Preface: For the statistical purpose of this answer, assume that all test-takers are completely ignorant of the subject material, and are all selecting answers at random. Obviously, studying for a test will skew your results toward the positive end of things, but that's not applicable to your question.
Okay. When someone says there's a 50/50 chance of something, it means that there's a 50% chance that it will happen, and a 50% chance that it will not. Your 50/50 chance of getting a T/F question correct on a test is based on the assumption that the actual answers are split evenly between true and false in the test. This is also known as a uniform distribution, in which each possible outcome occurs with equal frequency in the results. On a test, you have no knowledge about the distribution of answers, so since there's no reason to prefer one choice over another you can usually assume that you're working with a uniform distribution. It's not often a correct assumption, but if you're guessing at answers on a test, it's the best you can do.
If you have a uniform distribution of T/F on a test, then random guessing should get you a 50% on the test. Answering all T or all F should likewise get you a 50% on the test. There's no reason to prefer any answer over another if you're assuming the answers are distributed on a uniform distribution; any answer is just as good as any other.
On the other hand, imagine that you know that the professor, a horrible dart-thrower, assigned answers by whether or not he hit the bulls-eye on his dart board. In this case, you could assume that most of the answers on the test should be F, not T. In this case, if you stick with your assumption of a uniform distribution, you do not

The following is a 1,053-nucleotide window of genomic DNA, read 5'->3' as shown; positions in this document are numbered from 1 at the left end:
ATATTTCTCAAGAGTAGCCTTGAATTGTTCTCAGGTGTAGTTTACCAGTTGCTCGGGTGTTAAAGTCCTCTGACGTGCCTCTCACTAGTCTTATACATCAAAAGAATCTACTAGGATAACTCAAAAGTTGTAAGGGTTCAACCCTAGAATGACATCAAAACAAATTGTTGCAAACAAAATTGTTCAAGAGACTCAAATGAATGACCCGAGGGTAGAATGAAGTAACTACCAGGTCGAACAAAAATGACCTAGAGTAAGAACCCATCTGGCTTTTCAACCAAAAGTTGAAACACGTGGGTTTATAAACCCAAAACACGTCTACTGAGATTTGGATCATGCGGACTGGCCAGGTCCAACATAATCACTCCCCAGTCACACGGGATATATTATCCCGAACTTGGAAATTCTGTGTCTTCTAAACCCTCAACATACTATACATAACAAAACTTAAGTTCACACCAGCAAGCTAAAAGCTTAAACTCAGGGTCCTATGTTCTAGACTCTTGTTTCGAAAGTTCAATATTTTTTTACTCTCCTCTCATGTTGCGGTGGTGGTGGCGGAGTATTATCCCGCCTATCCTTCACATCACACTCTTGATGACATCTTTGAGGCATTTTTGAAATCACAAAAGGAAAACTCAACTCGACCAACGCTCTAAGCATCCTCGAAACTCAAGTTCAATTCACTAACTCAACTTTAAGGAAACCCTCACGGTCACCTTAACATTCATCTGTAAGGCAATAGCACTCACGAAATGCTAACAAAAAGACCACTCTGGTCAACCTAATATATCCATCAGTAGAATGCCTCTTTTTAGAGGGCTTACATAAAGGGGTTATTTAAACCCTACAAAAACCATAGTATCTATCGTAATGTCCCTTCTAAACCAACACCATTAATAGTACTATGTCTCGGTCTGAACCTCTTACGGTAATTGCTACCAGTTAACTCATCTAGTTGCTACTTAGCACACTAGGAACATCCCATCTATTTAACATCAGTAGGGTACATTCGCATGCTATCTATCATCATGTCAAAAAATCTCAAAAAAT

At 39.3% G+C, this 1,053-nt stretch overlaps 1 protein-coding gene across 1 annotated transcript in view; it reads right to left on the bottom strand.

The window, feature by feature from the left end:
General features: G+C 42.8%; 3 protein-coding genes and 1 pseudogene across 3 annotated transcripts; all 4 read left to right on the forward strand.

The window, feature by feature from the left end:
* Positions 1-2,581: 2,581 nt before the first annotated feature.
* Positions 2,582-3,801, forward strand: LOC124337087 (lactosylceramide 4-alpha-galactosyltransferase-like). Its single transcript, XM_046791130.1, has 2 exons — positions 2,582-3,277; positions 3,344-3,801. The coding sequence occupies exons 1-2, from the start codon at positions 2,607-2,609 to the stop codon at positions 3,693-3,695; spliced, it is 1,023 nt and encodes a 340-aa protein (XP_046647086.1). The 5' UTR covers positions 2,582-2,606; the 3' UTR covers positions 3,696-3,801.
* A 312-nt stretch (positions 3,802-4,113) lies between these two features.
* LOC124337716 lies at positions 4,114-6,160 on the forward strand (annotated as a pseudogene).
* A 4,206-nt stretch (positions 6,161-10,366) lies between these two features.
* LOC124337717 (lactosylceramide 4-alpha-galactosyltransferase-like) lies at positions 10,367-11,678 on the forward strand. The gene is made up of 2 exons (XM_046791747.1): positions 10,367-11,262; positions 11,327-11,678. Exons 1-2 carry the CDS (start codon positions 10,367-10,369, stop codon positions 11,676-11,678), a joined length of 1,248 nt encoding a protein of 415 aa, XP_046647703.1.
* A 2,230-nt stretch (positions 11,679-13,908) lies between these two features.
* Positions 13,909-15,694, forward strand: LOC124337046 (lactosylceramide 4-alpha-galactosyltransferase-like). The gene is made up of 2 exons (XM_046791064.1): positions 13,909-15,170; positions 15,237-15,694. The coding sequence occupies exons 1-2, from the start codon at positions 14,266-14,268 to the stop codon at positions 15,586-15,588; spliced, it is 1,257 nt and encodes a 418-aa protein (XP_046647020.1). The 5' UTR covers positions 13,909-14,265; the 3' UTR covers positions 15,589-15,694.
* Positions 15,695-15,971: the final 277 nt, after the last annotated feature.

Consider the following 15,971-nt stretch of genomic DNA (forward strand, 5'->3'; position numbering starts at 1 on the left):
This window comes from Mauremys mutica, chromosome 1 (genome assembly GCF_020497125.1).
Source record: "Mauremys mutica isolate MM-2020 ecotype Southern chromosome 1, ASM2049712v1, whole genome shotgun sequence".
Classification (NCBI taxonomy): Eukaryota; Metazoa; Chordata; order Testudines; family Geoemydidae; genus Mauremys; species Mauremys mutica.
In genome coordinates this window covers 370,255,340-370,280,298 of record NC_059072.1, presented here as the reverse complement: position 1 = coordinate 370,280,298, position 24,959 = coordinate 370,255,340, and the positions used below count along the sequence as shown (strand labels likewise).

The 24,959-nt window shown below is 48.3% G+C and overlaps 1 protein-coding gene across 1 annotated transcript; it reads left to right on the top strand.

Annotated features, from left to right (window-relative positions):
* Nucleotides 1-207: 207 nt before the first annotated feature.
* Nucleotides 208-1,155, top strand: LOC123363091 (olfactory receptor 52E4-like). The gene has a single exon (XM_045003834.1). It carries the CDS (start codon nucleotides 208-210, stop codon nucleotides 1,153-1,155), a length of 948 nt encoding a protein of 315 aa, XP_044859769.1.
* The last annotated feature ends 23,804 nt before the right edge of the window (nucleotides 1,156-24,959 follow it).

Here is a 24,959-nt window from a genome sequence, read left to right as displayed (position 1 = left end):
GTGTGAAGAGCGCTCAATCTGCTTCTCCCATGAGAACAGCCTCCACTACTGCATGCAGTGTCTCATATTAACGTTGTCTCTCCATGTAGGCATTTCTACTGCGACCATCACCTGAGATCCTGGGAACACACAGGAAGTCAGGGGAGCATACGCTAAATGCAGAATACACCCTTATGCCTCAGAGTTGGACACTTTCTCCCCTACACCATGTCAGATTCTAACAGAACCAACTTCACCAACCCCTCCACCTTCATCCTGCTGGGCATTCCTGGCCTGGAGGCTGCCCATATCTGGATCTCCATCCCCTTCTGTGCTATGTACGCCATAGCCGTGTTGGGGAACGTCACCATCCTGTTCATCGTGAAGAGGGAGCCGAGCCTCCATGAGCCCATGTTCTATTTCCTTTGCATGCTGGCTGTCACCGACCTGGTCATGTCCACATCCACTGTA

have a 50/50 chance of getting the answer correct. A 50/50 chance implies that each choice has a 50% chance of being correct. In this test, the Ts have a much smaller chance of being correct. The probability of each choice is dependent not only on the number of choices that exist, but the distribution between them.
To take a more extreme example, note that there are two possibilities for tomorrow:
1) A massive asteroid will hit the Earth.
2) A massive asteroid will not hit the Earth.
(Assume for our purposes that anything other than actual contact counts as a miss, no matter how near the miss.) There are only two choices here, but I don't think that anyone would say that there's a 50/50 chance either way. Claiming a 50/50 chance on such conditions would imply that just as many people would be right betting against the Earth as would be right betting for it. I'm quite confident that the odds are strongly against tomorrow's asteroid collision.
So really, a 50/50 chance only is relevant in two situations. The first is when you know that two options are both equally likely, such as in tossing a coin and predicting which face it will land on. The second is when you have no information about the relative probabilities between two options, so you just assume that they're equally likely for the purposes of having a basic assumption. The second case is actually somewhat of a misnomer, since there is rarely a true uniform distribution across unknown data, but we use the 50/50 description anyway. In this case, it's more a description of our perception
of the probabilities than it is a description of the true distribution.
Hope that helps!